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Deputies eyed in budget cuts

Island County deputies respond to 60 citizen calls for service each day and a third of those require a minimum of two deputies. They deal with a wide variety of issues, including a recent bomb scare near Oak Harbor. - Jessie Stensland/Whidbey News-Times
Island County deputies respond to 60 citizen calls for service each day and a third of those require a minimum of two deputies. They deal with a wide variety of issues, including a recent bomb scare near Oak Harbor.
— image credit: Jessie Stensland/Whidbey News-Times

A $2 million hole in Island County’s budget will likely mean fewer deputies to respond to 911 calls, which would translate to longer response times and deputies dealing with dangerous calls alone.

Prosecutors may stop prosecuting traffic infractions, marijuana possession cases of under 40 grams and off-leash dog violations, as well as terminating involvement in juvenile drug court and truancy proceedings.

Leaders of the county’s law and justice system are coming to grips with the dire budget projection. Compared to other county offices, the law and justice departments were largely sheltered from the $2 million in budget cuts last December, though they account for 55 percent of the general fund budget.

But in the latest budget cuts, they realize they won’t be so lucky.

“I’ve got to be a realist. I don’t see us coming out of this without losing people,” Sheriff Mark Brown said.

Brown has been particularly outspoken in his fight to retain all his deputies. He’s held public meetings to argue his case, explaining that his staffing level is one of the lowest in the state and he’s worried about the safety of his deputies if they have to respond to incidents like domestic disputes by themselves.

Brown has argued that non-mandated services, such as parks and WSU Extension, should be cut first.

“Public safety and health are the tip of the spear and we should start looking at what needs to be cut below us,” he said.

The Island County commissioners are in the process of figuring out how to slash the budget. They asked all elected officials and department heads to submit proposals showing how they would cut 5, 10, 15 and 20 percent from their budgets.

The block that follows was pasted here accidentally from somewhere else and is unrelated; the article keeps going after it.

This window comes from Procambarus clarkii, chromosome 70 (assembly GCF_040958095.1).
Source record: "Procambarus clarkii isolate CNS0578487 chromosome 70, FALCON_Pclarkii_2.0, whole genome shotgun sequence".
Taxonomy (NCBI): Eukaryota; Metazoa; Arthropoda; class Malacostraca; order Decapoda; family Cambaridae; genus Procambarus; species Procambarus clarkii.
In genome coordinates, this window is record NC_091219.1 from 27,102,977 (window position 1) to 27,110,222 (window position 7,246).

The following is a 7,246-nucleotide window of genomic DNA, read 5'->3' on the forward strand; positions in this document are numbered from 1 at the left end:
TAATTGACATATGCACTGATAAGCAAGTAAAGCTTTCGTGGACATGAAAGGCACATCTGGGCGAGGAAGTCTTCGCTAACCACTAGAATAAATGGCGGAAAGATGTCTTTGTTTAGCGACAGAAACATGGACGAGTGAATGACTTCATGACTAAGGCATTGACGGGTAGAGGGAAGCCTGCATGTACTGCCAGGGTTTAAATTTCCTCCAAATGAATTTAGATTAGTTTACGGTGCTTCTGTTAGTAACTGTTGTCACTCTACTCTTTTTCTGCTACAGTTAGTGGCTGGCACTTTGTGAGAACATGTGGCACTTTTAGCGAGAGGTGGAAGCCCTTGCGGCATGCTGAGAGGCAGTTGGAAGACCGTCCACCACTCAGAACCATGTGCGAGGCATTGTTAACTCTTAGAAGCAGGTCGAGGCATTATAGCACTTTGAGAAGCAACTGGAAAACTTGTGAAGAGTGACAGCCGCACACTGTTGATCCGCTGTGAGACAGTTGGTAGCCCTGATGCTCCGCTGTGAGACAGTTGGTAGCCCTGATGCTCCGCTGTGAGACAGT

For the sheriff’s office, Brown estimated that would mean cutting from five to 21 positions from the jail and criminal law enforcement division.

Undersheriff Kelly Mauck said he and Brown are guessing that they will end up losing four positions: two deputies, a corrections deputy, and the next deputy to leave or retire won’t be replaced. But Mauck said they are submitting grant applications to bring back three positions through the federal COPS Hiring Recovery Program, which is funded through the economic stimulus program.

Mauck said the sheriff is hoping to get answers from the commissioners soon and make the necessary cuts. But it looks like the commissioners won’t make final budget decisions until May.

“The longer it goes, the worse it will be for us,” Mauck said.

Prosecutor Greg Banks has also expressed concern about how long the budget-cutting process is taking. Likewise, he agrees with Brown’s arguments about funding priorities.

“We are trying to make the case that public safety really needs to be the priority of government,” he said.

Banks outlined drastic changes to his department in his response to the board of commissioners. A 5 percent reduction would mean losing a misdemeanor deputy prosecutor, while a 20 percent cut would force him to layoff a senior deputy prosecutor, a misdemeanor deputy prosecutor, a civil deputy prosecutor and a part-time support staff person.

To deal with staffing cuts, prosecutors would have to stop prosecuting certain types of crimes and end their involvement in other areas.

The office recently lost an attorney when Deputy Prosecutor Patrick McKenna, a felony prosecutor, decided to take a job in Seattle. Banks hasn’t moved forward with replacing him in case the vacant position is made permanent. If so, Banks said he plans to eliminate a misdemeanor deputy prosecutor position and restore the felony unit to full strength. To reduce the misdemeanor caseload, he plans to stop prosecuting marijuana possession, traffic infractions, off-leash dog violations and suspended licenses cases based on unpaid fines.

Banks notes that the court can conduct hearings for civil traffic infractions without a prosecutor.

In addition, the prosecutor said his office would likely stop taking part in truancy proceedings and the juvenile drug court.

“There’s no escaping the fact that the drug court services just a few juveniles and we devote a lot of resources to it,” he said.

Additional cuts in his staff, Banks wrote, would force prosecutors to charge felony drug possession and property crimes of less than $1,000 as misdemeanors, limit legal help for land-use issues, eliminate contract review and halt voter fraud investigations. In the worst case scenario, Banks wrote that he would have to push even more felony cases into misdemeanor court, including property crimes of less than $5,000 and commercial burglaries.

“This is our best assessment,” Banks said. “We won’t know for sure what will work until we do it.”

In other law-and-justice departments, District Court Judge Peter Strow suggested leaving two unfilled positions, a head probation officer and a receptionist, vacant. That would save nearly 11 percent of the court’s budget, but it would mean a loss of $32,000 in revenues from probation.

Clerk Sharon Franzen wrote that she feels the only workable option to save money is to increase unpaid lunch breaks by half an hour, which would save $21,000 a year.

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